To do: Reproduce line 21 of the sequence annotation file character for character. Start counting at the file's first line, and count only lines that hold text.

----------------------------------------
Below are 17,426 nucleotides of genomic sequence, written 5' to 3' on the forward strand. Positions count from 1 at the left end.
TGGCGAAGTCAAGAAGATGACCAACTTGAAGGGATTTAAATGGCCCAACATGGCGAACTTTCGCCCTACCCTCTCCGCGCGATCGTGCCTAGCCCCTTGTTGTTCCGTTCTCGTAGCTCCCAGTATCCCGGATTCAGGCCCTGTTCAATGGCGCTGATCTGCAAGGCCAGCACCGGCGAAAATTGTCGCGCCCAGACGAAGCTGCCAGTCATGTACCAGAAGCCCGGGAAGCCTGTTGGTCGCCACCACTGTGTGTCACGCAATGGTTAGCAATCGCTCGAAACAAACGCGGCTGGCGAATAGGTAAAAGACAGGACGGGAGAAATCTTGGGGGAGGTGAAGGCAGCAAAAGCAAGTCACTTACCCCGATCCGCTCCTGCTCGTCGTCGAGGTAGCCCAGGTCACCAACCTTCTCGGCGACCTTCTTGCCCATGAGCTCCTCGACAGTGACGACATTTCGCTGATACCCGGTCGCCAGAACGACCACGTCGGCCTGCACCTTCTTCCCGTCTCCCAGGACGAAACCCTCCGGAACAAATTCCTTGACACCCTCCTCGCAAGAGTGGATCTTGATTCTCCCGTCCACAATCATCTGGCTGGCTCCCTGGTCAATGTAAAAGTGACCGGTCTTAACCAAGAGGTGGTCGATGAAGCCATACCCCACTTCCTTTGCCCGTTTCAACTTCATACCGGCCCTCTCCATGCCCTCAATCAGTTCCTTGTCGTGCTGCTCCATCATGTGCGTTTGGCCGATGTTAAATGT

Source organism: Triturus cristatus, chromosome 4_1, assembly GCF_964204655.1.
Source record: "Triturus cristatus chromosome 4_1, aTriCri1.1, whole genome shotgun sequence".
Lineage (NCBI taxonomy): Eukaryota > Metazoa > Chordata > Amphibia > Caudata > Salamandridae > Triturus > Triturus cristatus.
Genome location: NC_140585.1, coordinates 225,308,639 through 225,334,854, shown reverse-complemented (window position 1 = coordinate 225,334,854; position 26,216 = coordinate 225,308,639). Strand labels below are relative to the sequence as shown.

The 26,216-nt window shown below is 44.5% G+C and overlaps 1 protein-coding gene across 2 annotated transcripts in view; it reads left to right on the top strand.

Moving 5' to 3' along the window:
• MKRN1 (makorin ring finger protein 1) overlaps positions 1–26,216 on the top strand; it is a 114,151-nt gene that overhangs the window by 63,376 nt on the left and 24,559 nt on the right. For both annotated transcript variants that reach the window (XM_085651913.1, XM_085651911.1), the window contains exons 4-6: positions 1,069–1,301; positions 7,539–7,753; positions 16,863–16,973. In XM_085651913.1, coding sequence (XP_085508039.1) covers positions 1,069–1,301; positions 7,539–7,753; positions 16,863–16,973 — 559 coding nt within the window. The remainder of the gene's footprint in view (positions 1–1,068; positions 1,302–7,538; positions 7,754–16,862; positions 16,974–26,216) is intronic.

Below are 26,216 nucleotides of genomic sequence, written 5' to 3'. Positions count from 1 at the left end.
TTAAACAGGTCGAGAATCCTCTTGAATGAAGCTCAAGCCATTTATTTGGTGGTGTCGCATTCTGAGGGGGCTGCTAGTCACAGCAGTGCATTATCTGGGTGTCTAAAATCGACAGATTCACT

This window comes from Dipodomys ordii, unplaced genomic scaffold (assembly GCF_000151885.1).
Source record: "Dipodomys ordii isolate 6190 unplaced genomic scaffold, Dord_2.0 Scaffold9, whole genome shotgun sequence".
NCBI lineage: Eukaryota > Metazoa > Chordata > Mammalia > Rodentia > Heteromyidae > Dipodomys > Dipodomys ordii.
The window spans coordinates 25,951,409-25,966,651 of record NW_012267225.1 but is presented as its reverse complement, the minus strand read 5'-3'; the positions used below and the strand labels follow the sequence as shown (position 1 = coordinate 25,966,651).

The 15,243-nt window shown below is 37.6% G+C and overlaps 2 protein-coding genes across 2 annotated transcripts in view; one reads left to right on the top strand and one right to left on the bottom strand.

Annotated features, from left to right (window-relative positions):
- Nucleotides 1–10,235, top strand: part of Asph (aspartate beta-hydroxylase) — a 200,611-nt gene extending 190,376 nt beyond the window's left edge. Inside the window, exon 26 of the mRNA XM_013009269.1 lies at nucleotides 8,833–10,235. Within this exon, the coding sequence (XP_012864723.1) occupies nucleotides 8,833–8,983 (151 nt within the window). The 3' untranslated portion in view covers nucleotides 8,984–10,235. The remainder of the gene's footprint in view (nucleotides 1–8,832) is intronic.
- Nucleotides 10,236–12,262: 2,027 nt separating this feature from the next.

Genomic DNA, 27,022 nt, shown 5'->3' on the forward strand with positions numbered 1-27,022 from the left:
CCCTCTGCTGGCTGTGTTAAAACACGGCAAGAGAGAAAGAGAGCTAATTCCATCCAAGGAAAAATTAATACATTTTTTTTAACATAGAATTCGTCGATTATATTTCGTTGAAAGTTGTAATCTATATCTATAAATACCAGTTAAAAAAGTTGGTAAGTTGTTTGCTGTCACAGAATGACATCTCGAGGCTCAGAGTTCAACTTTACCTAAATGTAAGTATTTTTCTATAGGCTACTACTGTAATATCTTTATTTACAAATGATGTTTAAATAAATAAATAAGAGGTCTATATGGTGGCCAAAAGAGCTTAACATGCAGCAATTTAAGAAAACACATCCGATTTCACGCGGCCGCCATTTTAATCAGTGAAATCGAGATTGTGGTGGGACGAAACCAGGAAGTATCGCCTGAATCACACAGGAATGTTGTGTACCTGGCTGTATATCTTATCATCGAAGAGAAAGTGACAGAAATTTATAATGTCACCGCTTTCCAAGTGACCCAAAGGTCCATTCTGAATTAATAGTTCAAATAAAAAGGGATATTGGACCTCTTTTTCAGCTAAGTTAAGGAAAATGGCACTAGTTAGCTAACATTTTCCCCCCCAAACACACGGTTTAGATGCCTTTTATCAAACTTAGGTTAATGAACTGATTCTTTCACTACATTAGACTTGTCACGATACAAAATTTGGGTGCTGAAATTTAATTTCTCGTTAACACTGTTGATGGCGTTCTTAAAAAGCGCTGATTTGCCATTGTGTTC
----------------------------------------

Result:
CCCTCTGCTGGCTGTGTTAAAACACGGCAAGAGAGAAAGAGAGCTAATTCCATCCAAGGAAAAATTAATACATTTTTTTTAACATAGAATTCGTCGATTATATTTCGTTGAAAGTTGTAATCTATATCTATAAATACCAGTTAAAAAAGTTGGTAAGTTGTTTGCTGTCACAGAATGACATCTCGAGGCTCAGAGTTCAACTTTACCTAAATGTAAGTATTTTTCTATAGGCTACTACTGTAATATCTTTATTTACAAATGATGTTTAAATAAATAAATAAGAGGTCTATATGGTGGCCAAAAGAGCTTAACATGCAGCAATTTAAGAAAACACATCCGATTTCACGCGGCCGCCATTTTAATCAGTGAAATCGAGATTGTGGTGGGACGAAACCAGGAAGTATCGCCTGAATCACACAGGAATGTTGTGTACCTGGCTGTATATCTTATCATCGAAGAGAAAGTGACAGAAATTTATAATGTCACCGCTTTCCAAGTGACCCAAAGGTCCATTCTGAATTAATAGTTCAAATAAAAAGGGATATTGGACCTCTTTTTCAGCTAAGTTAAGGAAAATGGCACTAGTTAGCTAACATTTTCCCCCCCAAACACACGGTTTAGATGCCTTTTATCAAACTTAGGTTAATGAACTGATTCTTTCACTACATTAGACTTGTCACGATACAAAATTTGGGTGCTGAAATTTAATTTCTCGTTAACACTGTTGATGGCGTTCTTAAAAAGCGCTGATTTGCCATTGTGTTC